Our last day in Vienna we returned to Stefansplatz a bit( quick glass of white wine and marching band!) and then walked along the canal again to just chill out and try and take in all the sights. We were blessed with gorgeous hot weather, and chanced upon a cafe restaurant, amusingly named Tel Aviv beach, complete with sand, deck chairs, hummus and pita (which we didn’t eat) and a great view of the canal.

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Imperial Box at the Opera House

Thus ended our week and we now have a month to get ready for the next adventure- Sri Lanka! Bring it on…

 

 

The beautiful North

After showing our dear friends Renee and Barry around Jerusalem and the Dead Sea area we took a trip up to the North of Israel to attend the Jacobs Ladder Folk Festival and to show them a bit of the North of the country. On the way up I had to work in Yaffo,so D showed them around the Ancient Port of Jaffa,and then we jumped in the car and set off,stopping en route to have lunch on the beautiful beach front of Natanya. We ate sandwiches looking at the sea, and marvelled at the blue sky and warm weather,despite it being December.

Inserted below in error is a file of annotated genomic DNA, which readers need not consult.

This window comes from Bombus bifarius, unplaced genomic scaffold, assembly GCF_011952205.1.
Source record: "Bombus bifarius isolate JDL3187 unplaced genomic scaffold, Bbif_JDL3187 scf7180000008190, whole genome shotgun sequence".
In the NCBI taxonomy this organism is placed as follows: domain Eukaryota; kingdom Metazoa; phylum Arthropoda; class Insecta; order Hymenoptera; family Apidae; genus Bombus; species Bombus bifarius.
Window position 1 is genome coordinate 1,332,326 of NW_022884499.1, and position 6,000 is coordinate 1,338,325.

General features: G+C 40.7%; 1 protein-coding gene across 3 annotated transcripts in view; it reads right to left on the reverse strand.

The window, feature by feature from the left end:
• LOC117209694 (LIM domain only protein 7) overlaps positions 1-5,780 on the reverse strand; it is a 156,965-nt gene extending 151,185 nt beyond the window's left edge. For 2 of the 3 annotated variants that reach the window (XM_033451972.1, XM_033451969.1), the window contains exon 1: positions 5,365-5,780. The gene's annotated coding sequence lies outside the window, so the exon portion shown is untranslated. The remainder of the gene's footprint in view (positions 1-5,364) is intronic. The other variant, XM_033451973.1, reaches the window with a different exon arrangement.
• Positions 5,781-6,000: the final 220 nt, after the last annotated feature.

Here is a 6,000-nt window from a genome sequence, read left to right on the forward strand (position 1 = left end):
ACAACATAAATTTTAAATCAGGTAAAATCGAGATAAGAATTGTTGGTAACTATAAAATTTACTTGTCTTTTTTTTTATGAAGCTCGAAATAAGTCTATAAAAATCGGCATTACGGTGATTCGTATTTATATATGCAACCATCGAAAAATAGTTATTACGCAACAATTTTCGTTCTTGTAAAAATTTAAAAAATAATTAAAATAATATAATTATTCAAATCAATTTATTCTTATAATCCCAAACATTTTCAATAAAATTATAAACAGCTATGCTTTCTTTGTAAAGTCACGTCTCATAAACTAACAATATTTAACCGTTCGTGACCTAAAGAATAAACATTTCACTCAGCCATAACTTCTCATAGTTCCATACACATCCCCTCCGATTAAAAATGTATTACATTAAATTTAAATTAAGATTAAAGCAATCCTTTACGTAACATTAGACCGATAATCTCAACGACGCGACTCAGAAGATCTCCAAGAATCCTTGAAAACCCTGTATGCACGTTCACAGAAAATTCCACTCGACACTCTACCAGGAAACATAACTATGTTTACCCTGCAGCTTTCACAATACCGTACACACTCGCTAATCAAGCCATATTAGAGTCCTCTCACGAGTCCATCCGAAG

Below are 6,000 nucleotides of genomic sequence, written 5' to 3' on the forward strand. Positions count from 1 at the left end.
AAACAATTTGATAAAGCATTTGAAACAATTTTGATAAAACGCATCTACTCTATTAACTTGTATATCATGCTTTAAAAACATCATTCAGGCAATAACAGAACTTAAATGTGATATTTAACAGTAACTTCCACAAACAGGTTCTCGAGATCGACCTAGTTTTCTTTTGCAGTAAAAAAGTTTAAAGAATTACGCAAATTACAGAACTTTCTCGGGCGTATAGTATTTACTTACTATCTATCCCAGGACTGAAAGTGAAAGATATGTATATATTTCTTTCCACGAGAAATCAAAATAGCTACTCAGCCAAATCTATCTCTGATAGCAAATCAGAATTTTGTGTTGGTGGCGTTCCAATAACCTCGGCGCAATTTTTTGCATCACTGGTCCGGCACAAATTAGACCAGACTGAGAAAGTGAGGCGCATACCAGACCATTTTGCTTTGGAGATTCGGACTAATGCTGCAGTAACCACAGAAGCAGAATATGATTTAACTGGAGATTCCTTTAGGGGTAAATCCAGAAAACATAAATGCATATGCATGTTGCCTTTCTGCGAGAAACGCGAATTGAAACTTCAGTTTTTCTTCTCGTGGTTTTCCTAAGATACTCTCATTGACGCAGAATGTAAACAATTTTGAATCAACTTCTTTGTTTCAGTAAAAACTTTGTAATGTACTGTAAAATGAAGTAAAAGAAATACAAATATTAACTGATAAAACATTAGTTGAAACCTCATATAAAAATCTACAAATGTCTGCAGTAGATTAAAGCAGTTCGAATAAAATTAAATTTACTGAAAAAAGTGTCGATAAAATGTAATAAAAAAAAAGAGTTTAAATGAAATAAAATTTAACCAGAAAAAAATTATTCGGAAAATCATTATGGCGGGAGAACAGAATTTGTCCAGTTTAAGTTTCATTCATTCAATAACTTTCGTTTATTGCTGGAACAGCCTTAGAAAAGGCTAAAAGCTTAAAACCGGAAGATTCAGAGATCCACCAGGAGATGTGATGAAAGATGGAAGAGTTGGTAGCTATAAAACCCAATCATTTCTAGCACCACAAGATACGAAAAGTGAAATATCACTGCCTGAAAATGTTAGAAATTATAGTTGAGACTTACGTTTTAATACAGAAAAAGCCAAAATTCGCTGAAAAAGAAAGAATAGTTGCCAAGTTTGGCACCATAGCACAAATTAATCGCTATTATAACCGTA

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Natanya Sky

On arrival at the site of the festival, Nof Ginossar we settled into our rooms in the Village,signed in to the festival, and checked out the performers. The festival runs over Friday evening and all day Saturday, and is a wonderful mix of folk,rock,blues and jazz music in a great atmosphere.Our family has been going for many years and we love the informal feel and the whole experience of being detached from TV,radio,politics and the like for a whole weekend.It is truly refreshing. The venue,perched on the Sea of Galilee, is always attractive.You can stroll around the kibbutz and check out the Jesus Boat which was found onsite. The next morning we really enjoyed the massive breakfast,and the whole festival was a blast.